The reason we like PCMark Vantage is because the recorded traces are played back without system stops. What we see is the raw performance of the drive. This allows us to see a marked difference between scoring that other trace-based benchmarks do not exhibit. An example of a marked difference in scoring on the same drive would be empty vs. filled vs. steady state.

We run Vantage three ways. The first run is with the OS drive 75% full to simulate a lightly used OS volume filled with data to an amount we feel is common for most users. The second run is with the OS volume written into a "Steady State" utilizing SNIA's guidelines. Steady state testing simulates a drives performance similar to that of a drive that been subjected to consumer workloads for extensive amounts of time. The third run is a Vantage HDD test with the test drive attached as an empty, lightly used secondary device.

OS Volume 75% Full - Lightly Used

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OS Volume 75% Full - Steady State

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Secondary Volume Empty - FOB

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There's a big difference between an empty drive, one that's 75% full/used, and one that's in a steady state.

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The important scores to pay attention to are "OS Volume Steady State" and "OS Volume 75% full." These two categories are most important because they are indicative of typical of consumer user states.

When a drive is in a steady state, it means garbage collection is running at the same time it's reading/writing. This is exactly why we focus on steady state performance.

Patriot's Ignite M2 outperforms our expectations with Vantage testing. When you factor in steady state performance, it is actually outperforming Kingston's HyperX Savage. The Ignite's empty score is the second highest we've recorded to date. Micron's 16nm async flash is good stuff, much better than we expected.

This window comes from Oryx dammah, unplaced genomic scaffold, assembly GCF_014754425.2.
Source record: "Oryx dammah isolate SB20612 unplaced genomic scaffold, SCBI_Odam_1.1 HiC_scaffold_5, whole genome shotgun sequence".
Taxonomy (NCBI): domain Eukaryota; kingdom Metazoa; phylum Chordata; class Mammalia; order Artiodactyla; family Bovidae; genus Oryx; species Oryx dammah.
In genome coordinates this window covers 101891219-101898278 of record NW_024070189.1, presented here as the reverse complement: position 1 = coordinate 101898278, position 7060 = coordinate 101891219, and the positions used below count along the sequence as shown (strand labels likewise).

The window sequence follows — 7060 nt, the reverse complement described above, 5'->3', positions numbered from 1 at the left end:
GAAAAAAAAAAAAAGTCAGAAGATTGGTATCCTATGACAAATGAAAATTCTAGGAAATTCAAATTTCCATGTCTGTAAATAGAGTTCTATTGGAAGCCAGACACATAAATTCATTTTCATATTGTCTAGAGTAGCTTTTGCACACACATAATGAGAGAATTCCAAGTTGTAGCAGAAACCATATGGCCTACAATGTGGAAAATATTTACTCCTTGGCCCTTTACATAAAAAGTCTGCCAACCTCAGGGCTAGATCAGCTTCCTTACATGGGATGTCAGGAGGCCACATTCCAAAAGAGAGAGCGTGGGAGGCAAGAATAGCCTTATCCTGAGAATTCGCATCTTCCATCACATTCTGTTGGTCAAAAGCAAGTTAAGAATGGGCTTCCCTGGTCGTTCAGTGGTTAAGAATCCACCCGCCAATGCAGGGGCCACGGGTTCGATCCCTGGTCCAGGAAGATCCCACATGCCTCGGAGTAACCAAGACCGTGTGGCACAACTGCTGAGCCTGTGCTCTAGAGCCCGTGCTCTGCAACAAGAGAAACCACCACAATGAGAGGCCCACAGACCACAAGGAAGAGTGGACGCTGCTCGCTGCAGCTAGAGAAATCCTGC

PCMark 7 - System Storage

Version and / or Patch Used: 1.4.0

We will look to Raw System Storage scoring for an evaluation because it's done without system stops and therefore allows us to see significant scoring differences between drives.

OS Volume 75% Full - Lightly Used

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Although the Ignite M2 is outscored by the drives on our chart this is to be expected. The Ignite M2 is working with less parallelism and a lower sequential write speed.

PCMark 8 - Storage Bandwidth

Version and / or Patch Used: 2.4.304

We use PCMark 8 Storage benchmark to test the performance of SSDs, HDDs, and hybrid drives with traces recorded from Adobe Creative Suite, Microsoft Office, and a selection of popular games. You can test the system drive or any other recognized storage device, including local external drives. Unlike synthetic storage tests, the PCMark 8 Storage benchmark highlights real-world performance differences between storage devices.

OS Volume 75% Full - Lightly Used

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PCMark 8 is the most intensive light model workload simulation we run. For what it is, the Ignite M2 is exceeding our expectations.

Benchmarks (Secondary Volume) - Max IOPS, Disk Response & Transfer Rates

Iometer - Maximum IOPS

Version and / or Patch Used: Iometer 2014

We use Iometer to measure high queue depth performance. The drive is not partitioned.

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Patriot specs the Ignite at 90/77K 4KB random performance and we were easily able to exceed those specifications. The Ignites random read performance is the second best we've recorded for a SATA-based SSD.

Iometer - Disk Response

Version and / or Patch Used: Iometer 2014

We use Iometer to measure disk response times. Disk response times are measured at an industry accepted standard of 4K QD1 for both write and read. Each test runs twice for 30 seconds consecutively, with a 5-second ramp-up before each test. We partition the drive/array as a secondary device for this testing.

Write Response

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Read Response

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Average Disk Response

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Write response times are excellent, read response times are lagging behind the other drives.

DiskBench - Directory Copy

Version and / or Patch Used: 2.6.2.0

We use DiskBench to time a 28.6GB block (9,882 files in 1,247 folders) composed primarily of incompressible random data as it's transferred from our DC P3700 PCIe NVME SSD to our test drive. We then read from a 6GB zip file that's part of our 28.6GB data block to determine the test drives read transfer rate. Our system is restarted prior to the read test to clear any cached data, ensuring an accurate test result.

Write Transfer Rate

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Read Transfer Rate